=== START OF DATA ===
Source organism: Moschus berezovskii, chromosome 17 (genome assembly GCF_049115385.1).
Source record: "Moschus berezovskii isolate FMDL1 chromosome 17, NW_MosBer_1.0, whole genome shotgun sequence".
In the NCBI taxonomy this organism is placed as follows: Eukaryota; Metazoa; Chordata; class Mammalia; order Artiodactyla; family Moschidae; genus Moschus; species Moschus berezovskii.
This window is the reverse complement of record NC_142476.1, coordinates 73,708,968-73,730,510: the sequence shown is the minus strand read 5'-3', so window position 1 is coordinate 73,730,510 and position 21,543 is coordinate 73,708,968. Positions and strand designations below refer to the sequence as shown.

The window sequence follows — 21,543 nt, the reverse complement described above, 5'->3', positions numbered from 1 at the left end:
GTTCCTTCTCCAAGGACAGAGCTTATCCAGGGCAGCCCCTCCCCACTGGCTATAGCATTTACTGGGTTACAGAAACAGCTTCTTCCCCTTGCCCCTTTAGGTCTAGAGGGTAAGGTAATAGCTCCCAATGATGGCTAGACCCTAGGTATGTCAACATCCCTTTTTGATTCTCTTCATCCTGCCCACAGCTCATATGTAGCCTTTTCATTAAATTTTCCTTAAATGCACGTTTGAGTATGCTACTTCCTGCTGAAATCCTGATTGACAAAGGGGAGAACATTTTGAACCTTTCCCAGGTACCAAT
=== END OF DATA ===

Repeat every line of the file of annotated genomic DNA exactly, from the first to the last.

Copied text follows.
Source organism: Moschus berezovskii, chromosome 17 (genome assembly GCF_049115385.1).
Source record: "Moschus berezovskii isolate FMDL1 chromosome 17, NW_MosBer_1.0, whole genome shotgun sequence".
In the NCBI taxonomy this organism is placed as follows: Eukaryota; Metazoa; Chordata; class Mammalia; order Artiodactyla; family Moschidae; genus Moschus; species Moschus berezovskii.
This window is the reverse complement of record NC_142476.1, coordinates 73,708,968-73,730,510: the sequence shown is the minus strand read 5'-3', so window position 1 is coordinate 73,730,510 and position 21,543 is coordinate 73,708,968. Positions and strand designations below refer to the sequence as shown.

The window sequence follows — 21,543 nt, the reverse complement described above, 5'->3', positions numbered from 1 at the left end:
GTTCCTTCTCCAAGGACAGAGCTTATCCAGGGCAGCCCCTCCCCACTGGCTATAGCATTTACTGGGTTACAGAAACAGCTTCTTCCCCTTGCCCCTTTAGGTCTAGAGGGTAAGGTAATAGCTCCCAATGATGGCTAGACCCTAGGTATGTCAACATCCCTTTTTGATTCTCTTCATCCTGCCCACAGCTCATATGTAGCCTTTTCATTAAATTTTCCTTAAATGCACGTTTGAGTATGCTACTTCCTGCTGAAATCCTGATTGACAAAGGGGAGAACATTTTGAACCTTTCCCAGGTACCAAT